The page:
A European Public Sphere?

Open seminar arranged by AU IDEAS Pilot Centre The Democratic Public Sphere

26.02.2014 | Betina Ramm

Dato fre 09 maj
Tid 09:00 12:30
Sted Langelandsgades Kaserne, Langelandsgade 139, building 1586, room 114

Program:

 

09.00: Welcome and introduction

 

09.10: Birte Siim, Aalborg University:
Negotiating Gender and Diversity in an Emergent European Public Sphere

 

10.10: Pause

 

10.25: Hans-Jörg Trenz, Universitety of Copenhagen:
Towards a new structural transformation of the public sphere: from subaltern online publics to online mass publics

 

11.25: General discussion

 

It is a widespread point of view that the EU suffers from a democratic deficit. Commonly, the cause of this deficit is sought in the relationship between the institutions of the Union where the democratically elected Parliament in terms of power is overshadowed by the non-elected institutions, the Council of Ministers and the Commission.

The focus of this seminar, however, is different. It investigates the question to what extent and in which sense it appears plausible to speak of a European public sphere. Has the strengthening of the Parliament due to innovations of the Treaty in recent year contributed to the emergence of a public debate and opinion formation on the level of the EU? Or should we rather expect the NGO’s, representing various civic concerns and citizens’ interests and lobbying to influence the policy making of the EU, to be the embryonic forms of a European public sphere that might contest the democratic deficit? Or, is the perspective of a possible European public sphere, on the contrary, represented by non-established, decentralized and transnational grassroots movements such as Occupy Wall Street or the popular protest movements that developed in the Eurozone in the aftermath of the financial crisis?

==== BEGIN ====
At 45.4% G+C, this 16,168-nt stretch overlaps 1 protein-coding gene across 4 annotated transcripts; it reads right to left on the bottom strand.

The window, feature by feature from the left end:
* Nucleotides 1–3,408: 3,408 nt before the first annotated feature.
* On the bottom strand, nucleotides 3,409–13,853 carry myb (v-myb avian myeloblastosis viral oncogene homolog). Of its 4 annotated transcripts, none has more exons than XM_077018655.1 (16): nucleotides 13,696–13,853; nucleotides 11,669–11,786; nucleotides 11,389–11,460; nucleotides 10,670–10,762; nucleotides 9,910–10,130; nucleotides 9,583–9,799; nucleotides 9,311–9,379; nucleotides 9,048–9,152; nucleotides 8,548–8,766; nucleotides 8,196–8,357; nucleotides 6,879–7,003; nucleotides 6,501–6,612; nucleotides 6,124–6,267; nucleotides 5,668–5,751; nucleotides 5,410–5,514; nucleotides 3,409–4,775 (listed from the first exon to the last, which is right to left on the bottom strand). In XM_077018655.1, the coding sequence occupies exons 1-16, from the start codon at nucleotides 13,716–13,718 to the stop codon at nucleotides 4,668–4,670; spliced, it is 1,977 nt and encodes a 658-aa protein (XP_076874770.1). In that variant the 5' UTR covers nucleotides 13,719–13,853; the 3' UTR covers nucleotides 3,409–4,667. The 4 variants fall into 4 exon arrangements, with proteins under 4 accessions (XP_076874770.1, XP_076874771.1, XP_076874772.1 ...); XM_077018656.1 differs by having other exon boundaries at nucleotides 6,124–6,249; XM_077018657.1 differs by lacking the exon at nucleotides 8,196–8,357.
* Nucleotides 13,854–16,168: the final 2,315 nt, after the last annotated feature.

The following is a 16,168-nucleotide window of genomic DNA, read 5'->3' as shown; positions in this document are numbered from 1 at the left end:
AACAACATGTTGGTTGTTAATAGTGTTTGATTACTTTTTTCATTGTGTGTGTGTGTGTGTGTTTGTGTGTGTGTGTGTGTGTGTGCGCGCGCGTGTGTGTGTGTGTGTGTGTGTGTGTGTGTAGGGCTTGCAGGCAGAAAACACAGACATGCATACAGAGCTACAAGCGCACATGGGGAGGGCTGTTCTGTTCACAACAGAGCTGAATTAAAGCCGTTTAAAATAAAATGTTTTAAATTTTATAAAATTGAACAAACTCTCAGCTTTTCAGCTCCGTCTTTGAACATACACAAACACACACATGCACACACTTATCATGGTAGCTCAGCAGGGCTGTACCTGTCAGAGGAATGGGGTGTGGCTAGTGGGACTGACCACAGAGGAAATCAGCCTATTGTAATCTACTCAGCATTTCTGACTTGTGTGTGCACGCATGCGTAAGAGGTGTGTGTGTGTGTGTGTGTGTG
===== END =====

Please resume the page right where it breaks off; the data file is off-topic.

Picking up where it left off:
Furthermore, the absence of a European citizen identity, of a European demos, is frequently referred to as a key explanation of the democratic deficit and the weak public debate on the level of the EU. Is this a reasonable diagnosis? And if so, how might a European demos be created? Which role might the mass media play? And the social media? How might the common everyday life experiences and learning processes be established that would presumably be necessary in order to open citizens’ identifications towards the European level?

This is the type of questions that we would like to discuss at this seminar.

 

Seminar